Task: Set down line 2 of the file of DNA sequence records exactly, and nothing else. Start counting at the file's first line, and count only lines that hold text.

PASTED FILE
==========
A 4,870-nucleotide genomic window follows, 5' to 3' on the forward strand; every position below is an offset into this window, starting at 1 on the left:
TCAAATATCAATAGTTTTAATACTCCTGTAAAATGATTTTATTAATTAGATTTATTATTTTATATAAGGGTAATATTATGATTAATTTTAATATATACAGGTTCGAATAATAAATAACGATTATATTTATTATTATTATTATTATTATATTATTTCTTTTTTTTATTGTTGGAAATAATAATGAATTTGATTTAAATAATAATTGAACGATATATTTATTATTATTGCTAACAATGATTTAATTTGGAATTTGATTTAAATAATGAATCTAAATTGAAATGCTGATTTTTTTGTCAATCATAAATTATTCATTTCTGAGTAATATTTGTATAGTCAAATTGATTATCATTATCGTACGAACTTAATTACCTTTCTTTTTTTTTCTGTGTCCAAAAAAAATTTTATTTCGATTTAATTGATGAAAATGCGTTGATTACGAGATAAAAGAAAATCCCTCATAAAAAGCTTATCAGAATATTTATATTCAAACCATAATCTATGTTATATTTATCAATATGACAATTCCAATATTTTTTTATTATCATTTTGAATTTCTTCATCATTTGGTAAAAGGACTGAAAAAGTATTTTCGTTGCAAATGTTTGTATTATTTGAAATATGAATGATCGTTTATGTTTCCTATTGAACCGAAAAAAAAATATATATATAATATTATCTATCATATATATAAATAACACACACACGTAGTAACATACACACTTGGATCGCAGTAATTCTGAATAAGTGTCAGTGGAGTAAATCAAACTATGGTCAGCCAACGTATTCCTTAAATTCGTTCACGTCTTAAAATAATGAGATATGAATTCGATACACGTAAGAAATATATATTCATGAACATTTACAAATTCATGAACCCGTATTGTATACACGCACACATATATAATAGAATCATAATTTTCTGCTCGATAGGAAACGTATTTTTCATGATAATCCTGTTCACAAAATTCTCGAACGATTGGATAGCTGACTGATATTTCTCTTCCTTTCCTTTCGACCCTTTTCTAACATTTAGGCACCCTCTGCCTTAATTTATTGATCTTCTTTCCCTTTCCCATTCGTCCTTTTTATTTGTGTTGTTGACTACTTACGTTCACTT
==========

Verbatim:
TCAAATATCAATAGTTTTAATACTCCTGTAAAATGATTTTATTAATTAGATTTATTATTTTATATAAGGGTAATATTATGATTAATTTTAATATATACAGGTTCGAATAATAAATAACGATTATATTTATTATTATTATTATTATTATATTATTTCTTTTTTTTATTGTTGGAAATAATAATGAATTTGATTTAAATAATAATTGAACGATATATTTATTATTATTGCTAACAATGATTTAATTTGGAATTTGATTTAAATAATGAATCTAAATTGAAATGCTGATTTTTTTGTCAATCATAAATTATTCATTTCTGAGTAATATTTGTATAGTCAAATTGATTATCATTATCGTACGAACTTAATTACCTTTCTTTTTTTTTCTGTGTCCAAAAAAAATTTTATTTCGATTTAATTGATGAAAATGCGTTGATTACGAGATAAAAGAAAATCCCTCATAAAAAGCTTATCAGAATATTTATATTCAAACCATAATCTATGTTATATTTATCAATATGACAATTCCAATATTTTTTTATTATCATTTTGAATTTCTTCATCATTTGGTAAAAGGACTGAAAAAGTATTTTCGTTGCAAATGTTTGTATTATTTGAAATATGAATGATCGTTTATGTTTCCTATTGAACCGAAAAAAAAATATATATATAATATTATCTATCATATATATAAATAACACACACACGTAGTAACATACACACTTGGATCGCAGTAATTCTGAATAAGTGTCAGTGGAGTAAATCAAACTATGGTCAGCCAACGTATTCCTTAAATTCGTTCACGTCTTAAAATAATGAGATATGAATTCGATACACGTAAGAAATATATATTCATGAACATTTACAAATTCATGAACCCGTATTGTATACACGCACACATATATAATAGAATCATAATTTTCTGCTCGATAGGAAACGTATTTTTCATGATAATCCTGTTCACAAAATTCTCGAACGATTGGATAGCTGACTGATATTTCTCTTCCTTTCCTTTCGACCCTTTTCTAACATTTAGGCACCCTCTGCCTTAATTTATTGATCTTCTTTCCCTTTCCCATTCGTCCTTTTTATTTGTGTTGTTGACTACTTACGTTCACTT